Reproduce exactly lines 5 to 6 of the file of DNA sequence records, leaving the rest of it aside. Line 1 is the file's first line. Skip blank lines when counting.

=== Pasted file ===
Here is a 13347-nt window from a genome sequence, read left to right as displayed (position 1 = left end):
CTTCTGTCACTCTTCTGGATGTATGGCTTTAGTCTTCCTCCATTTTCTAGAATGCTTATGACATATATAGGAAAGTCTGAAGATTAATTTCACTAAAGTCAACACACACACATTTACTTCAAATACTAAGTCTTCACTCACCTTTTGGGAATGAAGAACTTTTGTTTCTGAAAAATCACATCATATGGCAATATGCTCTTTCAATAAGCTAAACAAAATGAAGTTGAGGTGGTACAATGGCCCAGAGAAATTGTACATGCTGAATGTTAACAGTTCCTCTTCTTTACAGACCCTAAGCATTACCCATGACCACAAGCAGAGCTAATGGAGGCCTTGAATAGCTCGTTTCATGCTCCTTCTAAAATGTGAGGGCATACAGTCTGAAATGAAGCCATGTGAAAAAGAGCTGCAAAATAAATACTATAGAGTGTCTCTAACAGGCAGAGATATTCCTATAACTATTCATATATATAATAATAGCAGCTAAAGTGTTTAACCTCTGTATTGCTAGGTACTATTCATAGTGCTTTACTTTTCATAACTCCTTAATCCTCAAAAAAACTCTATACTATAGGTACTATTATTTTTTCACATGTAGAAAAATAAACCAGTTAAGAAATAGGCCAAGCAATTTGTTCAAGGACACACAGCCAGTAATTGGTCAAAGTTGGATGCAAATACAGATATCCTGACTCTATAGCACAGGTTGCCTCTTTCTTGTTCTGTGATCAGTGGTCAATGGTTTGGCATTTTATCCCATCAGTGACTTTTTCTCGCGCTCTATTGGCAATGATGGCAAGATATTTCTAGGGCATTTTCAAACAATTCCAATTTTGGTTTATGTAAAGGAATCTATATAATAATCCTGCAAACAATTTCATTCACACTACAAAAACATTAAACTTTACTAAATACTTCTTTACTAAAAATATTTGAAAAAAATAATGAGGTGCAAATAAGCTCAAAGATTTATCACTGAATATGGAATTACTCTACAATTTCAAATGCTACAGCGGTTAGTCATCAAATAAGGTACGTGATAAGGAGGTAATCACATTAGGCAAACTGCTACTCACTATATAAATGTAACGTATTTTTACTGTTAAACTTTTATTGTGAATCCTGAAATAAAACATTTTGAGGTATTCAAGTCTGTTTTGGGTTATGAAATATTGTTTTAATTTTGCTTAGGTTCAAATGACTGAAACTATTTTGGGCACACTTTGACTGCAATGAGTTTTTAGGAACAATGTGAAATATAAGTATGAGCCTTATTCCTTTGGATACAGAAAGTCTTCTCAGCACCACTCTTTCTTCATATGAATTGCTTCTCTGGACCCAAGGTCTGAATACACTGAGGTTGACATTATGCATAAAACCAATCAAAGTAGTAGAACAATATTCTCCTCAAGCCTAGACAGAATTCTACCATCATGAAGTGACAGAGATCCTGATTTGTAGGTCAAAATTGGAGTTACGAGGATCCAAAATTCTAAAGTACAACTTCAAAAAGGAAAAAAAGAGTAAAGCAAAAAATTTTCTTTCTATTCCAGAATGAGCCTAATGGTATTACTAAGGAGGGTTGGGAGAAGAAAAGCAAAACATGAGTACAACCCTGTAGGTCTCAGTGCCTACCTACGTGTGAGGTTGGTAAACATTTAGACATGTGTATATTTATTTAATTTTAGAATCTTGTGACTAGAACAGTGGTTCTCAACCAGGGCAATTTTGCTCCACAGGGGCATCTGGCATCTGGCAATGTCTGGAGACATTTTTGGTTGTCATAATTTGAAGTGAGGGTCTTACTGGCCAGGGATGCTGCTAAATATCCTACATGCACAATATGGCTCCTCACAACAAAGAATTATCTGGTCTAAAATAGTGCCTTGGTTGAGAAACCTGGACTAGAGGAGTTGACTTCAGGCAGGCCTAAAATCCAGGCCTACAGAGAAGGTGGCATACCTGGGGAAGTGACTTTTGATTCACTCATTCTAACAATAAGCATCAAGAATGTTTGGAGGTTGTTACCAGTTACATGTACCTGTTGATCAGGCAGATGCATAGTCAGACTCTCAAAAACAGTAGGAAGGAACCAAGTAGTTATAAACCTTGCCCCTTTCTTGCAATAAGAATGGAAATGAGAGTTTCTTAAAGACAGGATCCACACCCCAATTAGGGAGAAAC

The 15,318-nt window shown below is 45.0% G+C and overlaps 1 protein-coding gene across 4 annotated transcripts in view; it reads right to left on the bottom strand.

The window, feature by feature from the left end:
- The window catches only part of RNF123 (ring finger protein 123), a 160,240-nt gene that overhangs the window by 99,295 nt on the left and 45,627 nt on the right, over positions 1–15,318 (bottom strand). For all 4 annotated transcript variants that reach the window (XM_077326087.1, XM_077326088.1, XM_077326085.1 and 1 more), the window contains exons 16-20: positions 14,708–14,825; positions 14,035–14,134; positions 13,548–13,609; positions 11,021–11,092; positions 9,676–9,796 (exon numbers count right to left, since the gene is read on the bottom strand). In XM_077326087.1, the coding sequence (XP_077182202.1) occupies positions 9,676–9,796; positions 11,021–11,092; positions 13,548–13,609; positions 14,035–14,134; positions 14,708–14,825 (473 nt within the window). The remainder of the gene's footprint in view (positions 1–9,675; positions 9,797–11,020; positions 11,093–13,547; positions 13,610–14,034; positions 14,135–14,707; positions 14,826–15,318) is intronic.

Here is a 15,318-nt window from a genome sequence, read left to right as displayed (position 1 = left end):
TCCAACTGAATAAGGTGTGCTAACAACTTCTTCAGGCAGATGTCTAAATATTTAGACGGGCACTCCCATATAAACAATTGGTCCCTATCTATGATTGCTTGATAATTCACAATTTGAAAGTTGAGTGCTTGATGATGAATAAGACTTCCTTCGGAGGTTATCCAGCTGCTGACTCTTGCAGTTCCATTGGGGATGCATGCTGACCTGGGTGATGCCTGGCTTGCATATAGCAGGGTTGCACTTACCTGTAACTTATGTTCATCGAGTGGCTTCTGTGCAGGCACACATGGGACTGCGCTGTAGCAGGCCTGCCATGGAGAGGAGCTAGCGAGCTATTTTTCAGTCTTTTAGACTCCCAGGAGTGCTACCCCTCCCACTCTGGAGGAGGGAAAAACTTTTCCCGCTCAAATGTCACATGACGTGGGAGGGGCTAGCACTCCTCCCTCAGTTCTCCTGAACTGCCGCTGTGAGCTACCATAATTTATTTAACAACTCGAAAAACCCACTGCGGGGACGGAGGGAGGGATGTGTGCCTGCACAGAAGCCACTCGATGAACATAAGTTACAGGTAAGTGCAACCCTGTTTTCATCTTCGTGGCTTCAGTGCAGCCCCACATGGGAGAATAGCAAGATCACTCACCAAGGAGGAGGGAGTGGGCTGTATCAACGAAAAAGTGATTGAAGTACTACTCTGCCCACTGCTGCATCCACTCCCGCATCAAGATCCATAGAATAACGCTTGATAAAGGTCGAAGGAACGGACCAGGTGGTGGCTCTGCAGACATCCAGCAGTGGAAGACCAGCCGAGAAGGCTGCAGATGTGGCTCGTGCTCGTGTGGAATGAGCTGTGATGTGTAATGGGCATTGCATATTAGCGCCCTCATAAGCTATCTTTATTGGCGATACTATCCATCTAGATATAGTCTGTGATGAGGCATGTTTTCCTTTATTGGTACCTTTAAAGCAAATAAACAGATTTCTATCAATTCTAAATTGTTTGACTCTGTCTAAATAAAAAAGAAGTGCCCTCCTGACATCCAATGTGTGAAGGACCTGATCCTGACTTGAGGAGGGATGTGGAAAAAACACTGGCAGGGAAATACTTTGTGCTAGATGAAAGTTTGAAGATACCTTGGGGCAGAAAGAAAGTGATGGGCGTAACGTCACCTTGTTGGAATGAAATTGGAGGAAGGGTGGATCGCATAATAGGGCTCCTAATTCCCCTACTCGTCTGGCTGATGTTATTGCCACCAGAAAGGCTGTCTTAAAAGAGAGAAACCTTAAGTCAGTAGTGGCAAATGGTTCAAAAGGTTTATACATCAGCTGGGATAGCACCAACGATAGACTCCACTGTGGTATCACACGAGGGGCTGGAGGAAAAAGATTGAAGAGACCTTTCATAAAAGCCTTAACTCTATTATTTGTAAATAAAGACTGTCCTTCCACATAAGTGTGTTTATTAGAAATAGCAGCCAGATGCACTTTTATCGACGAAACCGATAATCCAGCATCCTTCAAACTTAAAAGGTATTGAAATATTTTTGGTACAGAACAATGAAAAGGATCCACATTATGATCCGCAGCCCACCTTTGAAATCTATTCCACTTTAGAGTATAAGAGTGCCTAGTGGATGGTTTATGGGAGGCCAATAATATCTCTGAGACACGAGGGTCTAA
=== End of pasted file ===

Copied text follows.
- The window catches only part of RNF123 (ring finger protein 123), a 160,240-nt gene that overhangs the window by 99,295 nt on the left and 45,627 nt on the right, over positions 1–15,318 (bottom strand). For all 4 annotated transcript variants that reach the window (XM_077326087.1, XM_077326088.1, XM_077326085.1 and 1 more), the window contains exons 16-20: positions 14,708–14,825; positions 14,035–14,134; positions 13,548–13,609; positions 11,021–11,092; positions 9,676–9,796 (exon numbers count right to left, since the gene is read on the bottom strand). In XM_077326087.1, the coding sequence (XP_077182202.1) occupies positions 9,676–9,796; positions 11,021–11,092; positions 13,548–13,609; positions 14,035–14,134; positions 14,708–14,825 (473 nt within the window). The remainder of the gene's footprint in view (positions 1–9,675; positions 9,797–11,020; positions 11,093–13,547; positions 13,610–14,034; positions 14,135–14,707; positions 14,826–15,318) is intronic.

Here is a 15,318-nt window from a genome sequence, read left to right as displayed (position 1 = left end):